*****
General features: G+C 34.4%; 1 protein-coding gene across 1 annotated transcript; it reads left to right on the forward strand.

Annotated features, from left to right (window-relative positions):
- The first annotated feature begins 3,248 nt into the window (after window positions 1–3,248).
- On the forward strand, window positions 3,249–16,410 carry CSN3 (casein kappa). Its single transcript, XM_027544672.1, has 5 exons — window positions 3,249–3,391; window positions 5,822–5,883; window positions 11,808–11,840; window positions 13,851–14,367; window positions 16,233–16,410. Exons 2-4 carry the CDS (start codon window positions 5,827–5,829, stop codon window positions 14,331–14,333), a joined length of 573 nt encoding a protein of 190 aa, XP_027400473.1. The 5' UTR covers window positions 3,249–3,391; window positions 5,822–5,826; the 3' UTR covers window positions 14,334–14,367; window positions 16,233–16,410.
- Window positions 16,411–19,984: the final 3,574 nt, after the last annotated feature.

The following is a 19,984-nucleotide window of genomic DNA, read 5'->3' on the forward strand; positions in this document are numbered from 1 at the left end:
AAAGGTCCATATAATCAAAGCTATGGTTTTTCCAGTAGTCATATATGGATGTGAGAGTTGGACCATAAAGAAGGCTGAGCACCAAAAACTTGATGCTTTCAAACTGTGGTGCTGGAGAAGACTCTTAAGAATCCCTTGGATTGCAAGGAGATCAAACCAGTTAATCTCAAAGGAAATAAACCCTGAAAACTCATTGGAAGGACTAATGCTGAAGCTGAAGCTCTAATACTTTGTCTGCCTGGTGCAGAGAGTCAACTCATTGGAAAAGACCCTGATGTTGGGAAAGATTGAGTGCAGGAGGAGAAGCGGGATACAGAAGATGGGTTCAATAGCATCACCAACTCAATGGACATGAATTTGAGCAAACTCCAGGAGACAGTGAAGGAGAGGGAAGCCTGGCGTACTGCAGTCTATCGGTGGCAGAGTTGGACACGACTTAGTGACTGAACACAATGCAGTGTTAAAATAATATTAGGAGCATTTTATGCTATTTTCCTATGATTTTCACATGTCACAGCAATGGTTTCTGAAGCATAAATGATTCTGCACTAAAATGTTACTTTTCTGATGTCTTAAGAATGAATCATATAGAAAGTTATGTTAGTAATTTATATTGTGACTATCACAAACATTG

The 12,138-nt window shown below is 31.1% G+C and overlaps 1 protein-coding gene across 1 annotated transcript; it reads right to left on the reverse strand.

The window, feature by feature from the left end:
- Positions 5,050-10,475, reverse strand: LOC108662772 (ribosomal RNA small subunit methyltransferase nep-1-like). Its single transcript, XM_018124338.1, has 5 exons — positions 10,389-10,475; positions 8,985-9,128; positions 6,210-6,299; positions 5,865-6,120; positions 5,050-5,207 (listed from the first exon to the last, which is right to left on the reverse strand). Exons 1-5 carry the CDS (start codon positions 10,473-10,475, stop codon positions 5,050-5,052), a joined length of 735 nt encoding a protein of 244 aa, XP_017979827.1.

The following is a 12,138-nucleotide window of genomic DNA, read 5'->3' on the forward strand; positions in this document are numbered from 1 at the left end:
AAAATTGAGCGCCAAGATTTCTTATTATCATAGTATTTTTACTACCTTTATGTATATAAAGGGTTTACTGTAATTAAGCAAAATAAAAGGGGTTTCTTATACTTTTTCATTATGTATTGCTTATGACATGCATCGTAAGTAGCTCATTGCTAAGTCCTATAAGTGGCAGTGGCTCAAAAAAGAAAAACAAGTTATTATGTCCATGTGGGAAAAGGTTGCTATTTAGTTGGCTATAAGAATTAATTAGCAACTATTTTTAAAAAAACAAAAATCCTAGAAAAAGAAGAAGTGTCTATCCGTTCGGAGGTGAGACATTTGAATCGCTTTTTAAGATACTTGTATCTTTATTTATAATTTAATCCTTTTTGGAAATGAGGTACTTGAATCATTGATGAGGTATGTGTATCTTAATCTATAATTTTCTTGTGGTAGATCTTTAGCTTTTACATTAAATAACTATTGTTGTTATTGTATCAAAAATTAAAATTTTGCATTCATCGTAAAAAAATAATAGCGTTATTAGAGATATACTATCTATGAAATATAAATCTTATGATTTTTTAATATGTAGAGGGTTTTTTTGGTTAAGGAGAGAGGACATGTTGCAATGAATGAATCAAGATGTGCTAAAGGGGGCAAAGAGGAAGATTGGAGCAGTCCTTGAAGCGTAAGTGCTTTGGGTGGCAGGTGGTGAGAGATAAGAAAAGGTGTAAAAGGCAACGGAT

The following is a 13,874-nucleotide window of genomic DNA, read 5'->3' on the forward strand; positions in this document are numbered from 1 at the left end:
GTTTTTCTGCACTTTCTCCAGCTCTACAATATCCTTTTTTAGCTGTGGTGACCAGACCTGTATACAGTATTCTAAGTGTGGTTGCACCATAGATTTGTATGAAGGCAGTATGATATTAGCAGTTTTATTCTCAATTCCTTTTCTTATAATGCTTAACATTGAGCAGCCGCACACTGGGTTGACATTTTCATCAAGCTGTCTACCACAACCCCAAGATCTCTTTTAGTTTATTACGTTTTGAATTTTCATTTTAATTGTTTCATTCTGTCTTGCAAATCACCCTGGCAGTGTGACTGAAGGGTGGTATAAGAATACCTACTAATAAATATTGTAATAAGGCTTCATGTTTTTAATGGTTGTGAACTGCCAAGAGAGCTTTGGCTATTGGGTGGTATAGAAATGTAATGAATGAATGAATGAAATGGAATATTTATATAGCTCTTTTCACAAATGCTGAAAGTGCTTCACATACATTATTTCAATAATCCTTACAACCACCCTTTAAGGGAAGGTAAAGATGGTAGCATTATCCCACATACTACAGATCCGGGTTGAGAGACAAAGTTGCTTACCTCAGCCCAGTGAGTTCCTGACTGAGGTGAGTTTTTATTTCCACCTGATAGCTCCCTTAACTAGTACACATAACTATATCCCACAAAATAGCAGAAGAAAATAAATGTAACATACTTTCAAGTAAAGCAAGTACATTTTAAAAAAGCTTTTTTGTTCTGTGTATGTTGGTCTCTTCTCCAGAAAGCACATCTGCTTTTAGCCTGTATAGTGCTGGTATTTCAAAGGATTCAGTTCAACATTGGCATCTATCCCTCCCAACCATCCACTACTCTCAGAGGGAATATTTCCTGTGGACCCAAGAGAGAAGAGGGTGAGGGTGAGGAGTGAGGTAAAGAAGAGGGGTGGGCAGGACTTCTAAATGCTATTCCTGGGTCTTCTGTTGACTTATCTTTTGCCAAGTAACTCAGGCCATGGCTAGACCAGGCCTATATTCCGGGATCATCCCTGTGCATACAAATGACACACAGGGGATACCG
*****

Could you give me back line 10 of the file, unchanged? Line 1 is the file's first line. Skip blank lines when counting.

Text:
- Positions 5,050-10,475, reverse strand: LOC108662772 (ribosomal RNA small subunit methyltransferase nep-1-like). Its single transcript, XM_018124338.1, has 5 exons — positions 10,389-10,475; positions 8,985-9,128; positions 6,210-6,299; positions 5,865-6,120; positions 5,050-5,207 (listed from the first exon to the last, which is right to left on the reverse strand). Exons 1-5 carry the CDS (start codon positions 10,473-10,475, stop codon positions 5,050-5,052), a joined length of 735 nt encoding a protein of 244 aa, XP_017979827.1.